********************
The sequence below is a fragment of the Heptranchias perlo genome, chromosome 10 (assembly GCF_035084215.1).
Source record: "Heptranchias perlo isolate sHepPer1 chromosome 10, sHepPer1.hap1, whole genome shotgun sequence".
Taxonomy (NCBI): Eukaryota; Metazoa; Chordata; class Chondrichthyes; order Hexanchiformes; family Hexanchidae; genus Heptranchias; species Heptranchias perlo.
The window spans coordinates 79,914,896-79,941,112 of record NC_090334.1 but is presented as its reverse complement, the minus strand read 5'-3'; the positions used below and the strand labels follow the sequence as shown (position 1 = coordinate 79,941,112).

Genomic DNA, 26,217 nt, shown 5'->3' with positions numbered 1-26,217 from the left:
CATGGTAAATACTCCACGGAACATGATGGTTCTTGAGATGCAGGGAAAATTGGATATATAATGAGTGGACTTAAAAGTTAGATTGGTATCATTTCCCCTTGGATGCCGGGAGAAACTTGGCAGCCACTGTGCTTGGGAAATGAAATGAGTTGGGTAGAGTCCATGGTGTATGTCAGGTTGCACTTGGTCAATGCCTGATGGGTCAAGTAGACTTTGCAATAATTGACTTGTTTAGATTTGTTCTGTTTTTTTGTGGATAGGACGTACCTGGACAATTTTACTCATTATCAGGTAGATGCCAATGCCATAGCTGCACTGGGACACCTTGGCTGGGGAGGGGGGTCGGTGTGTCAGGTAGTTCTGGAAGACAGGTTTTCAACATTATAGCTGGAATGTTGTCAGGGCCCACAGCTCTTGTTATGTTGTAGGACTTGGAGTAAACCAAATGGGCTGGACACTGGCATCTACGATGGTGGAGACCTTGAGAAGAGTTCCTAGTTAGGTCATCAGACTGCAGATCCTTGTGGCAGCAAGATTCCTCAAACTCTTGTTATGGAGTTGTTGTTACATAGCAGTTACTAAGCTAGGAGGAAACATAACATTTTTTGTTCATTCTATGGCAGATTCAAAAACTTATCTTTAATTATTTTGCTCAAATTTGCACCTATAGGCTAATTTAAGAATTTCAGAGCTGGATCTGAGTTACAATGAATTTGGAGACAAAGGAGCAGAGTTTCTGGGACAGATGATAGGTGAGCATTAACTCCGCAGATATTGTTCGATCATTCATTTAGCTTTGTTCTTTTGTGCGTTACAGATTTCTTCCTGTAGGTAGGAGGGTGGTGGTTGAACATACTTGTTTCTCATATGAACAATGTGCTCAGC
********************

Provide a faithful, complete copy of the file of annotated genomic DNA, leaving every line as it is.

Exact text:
The sequence below is a fragment of the Heptranchias perlo genome, chromosome 10 (assembly GCF_035084215.1).
Source record: "Heptranchias perlo isolate sHepPer1 chromosome 10, sHepPer1.hap1, whole genome shotgun sequence".
Taxonomy (NCBI): Eukaryota; Metazoa; Chordata; class Chondrichthyes; order Hexanchiformes; family Hexanchidae; genus Heptranchias; species Heptranchias perlo.
The window spans coordinates 79,914,896-79,941,112 of record NC_090334.1 but is presented as its reverse complement, the minus strand read 5'-3'; the positions used below and the strand labels follow the sequence as shown (position 1 = coordinate 79,941,112).

Genomic DNA, 26,217 nt, shown 5'->3' with positions numbered 1-26,217 from the left:
CATGGTAAATACTCCACGGAACATGATGGTTCTTGAGATGCAGGGAAAATTGGATATATAATGAGTGGACTTAAAAGTTAGATTGGTATCATTTCCCCTTGGATGCCGGGAGAAACTTGGCAGCCACTGTGCTTGGGAAATGAAATGAGTTGGGTAGAGTCCATGGTGTATGTCAGGTTGCACTTGGTCAATGCCTGATGGGTCAAGTAGACTTTGCAATAATTGACTTGTTTAGATTTGTTCTGTTTTTTTGTGGATAGGACGTACCTGGACAATTTTACTCATTATCAGGTAGATGCCAATGCCATAGCTGCACTGGGACACCTTGGCTGGGGAGGGGGGTCGGTGTGTCAGGTAGTTCTGGAAGACAGGTTTTCAACATTATAGCTGGAATGTTGTCAGGGCCCACAGCTCTTGTTATGTTGTAGGACTTGGAGTAAACCAAATGGGCTGGACACTGGCATCTACGATGGTGGAGACCTTGAGAAGAGTTCCTAGTTAGGTCATCAGACTGCAGATCCTTGTGGCAGCAAGATTCCTCAAACTCTTGTTATGGAGTTGTTGTTACATAGCAGTTACTAAGCTAGGAGGAAACATAACATTTTTTGTTCATTCTATGGCAGATTCAAAAACTTATCTTTAATTATTTTGCTCAAATTTGCACCTATAGGCTAATTTAAGAATTTCAGAGCTGGATCTGAGTTACAATGAATTTGGAGACAAAGGAGCAGAGTTTCTGGGACAGATGATAGGTGAGCATTAACTCCGCAGATATTGTTCGATCATTCATTTAGCTTTGTTCTTTTGTGCGTTACAGATTTCTTCCTGTAGGTAGGAGGGTGGTGGTTGAACATACTTGTTTCTCATATGAACAATGTGCTCAGC